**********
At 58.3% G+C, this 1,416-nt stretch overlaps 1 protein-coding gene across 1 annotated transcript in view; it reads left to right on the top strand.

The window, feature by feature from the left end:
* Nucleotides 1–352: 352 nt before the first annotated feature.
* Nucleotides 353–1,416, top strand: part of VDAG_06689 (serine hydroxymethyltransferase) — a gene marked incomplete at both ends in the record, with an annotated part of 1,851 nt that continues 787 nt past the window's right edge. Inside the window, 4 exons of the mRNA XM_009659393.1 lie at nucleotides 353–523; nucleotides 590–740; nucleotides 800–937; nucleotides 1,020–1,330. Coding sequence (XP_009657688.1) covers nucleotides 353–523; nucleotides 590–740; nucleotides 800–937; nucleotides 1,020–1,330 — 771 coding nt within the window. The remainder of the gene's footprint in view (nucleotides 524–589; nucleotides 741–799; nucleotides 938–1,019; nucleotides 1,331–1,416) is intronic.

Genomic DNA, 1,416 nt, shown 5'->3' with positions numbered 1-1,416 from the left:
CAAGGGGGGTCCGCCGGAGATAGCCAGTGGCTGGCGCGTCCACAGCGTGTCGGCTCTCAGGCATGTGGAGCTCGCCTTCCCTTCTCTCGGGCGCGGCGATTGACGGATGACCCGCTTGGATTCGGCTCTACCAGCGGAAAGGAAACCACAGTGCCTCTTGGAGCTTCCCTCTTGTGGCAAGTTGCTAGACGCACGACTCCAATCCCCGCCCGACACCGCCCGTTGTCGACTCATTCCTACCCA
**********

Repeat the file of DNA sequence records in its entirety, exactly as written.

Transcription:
At 58.3% G+C, this 1,416-nt stretch overlaps 1 protein-coding gene across 1 annotated transcript in view; it reads left to right on the top strand.

The window, feature by feature from the left end:
* Nucleotides 1–352: 352 nt before the first annotated feature.
* Nucleotides 353–1,416, top strand: part of VDAG_06689 (serine hydroxymethyltransferase) — a gene marked incomplete at both ends in the record, with an annotated part of 1,851 nt that continues 787 nt past the window's right edge. Inside the window, 4 exons of the mRNA XM_009659393.1 lie at nucleotides 353–523; nucleotides 590–740; nucleotides 800–937; nucleotides 1,020–1,330. Coding sequence (XP_009657688.1) covers nucleotides 353–523; nucleotides 590–740; nucleotides 800–937; nucleotides 1,020–1,330 — 771 coding nt within the window. The remainder of the gene's footprint in view (nucleotides 524–589; nucleotides 741–799; nucleotides 938–1,019; nucleotides 1,331–1,416) is intronic.

Genomic DNA, 1,416 nt, shown 5'->3' with positions numbered 1-1,416 from the left:
CAAGGGGGGTCCGCCGGAGATAGCCAGTGGCTGGCGCGTCCACAGCGTGTCGGCTCTCAGGCATGTGGAGCTCGCCTTCCCTTCTCTCGGGCGCGGCGATTGACGGATGACCCGCTTGGATTCGGCTCTACCAGCGGAAAGGAAACCACAGTGCCTCTTGGAGCTTCCCTCTTGTGGCAAGTTGCTAGACGCACGACTCCAATCCCCGCCCGACACCGCCCGTTGTCGACTCATTCCTACCCA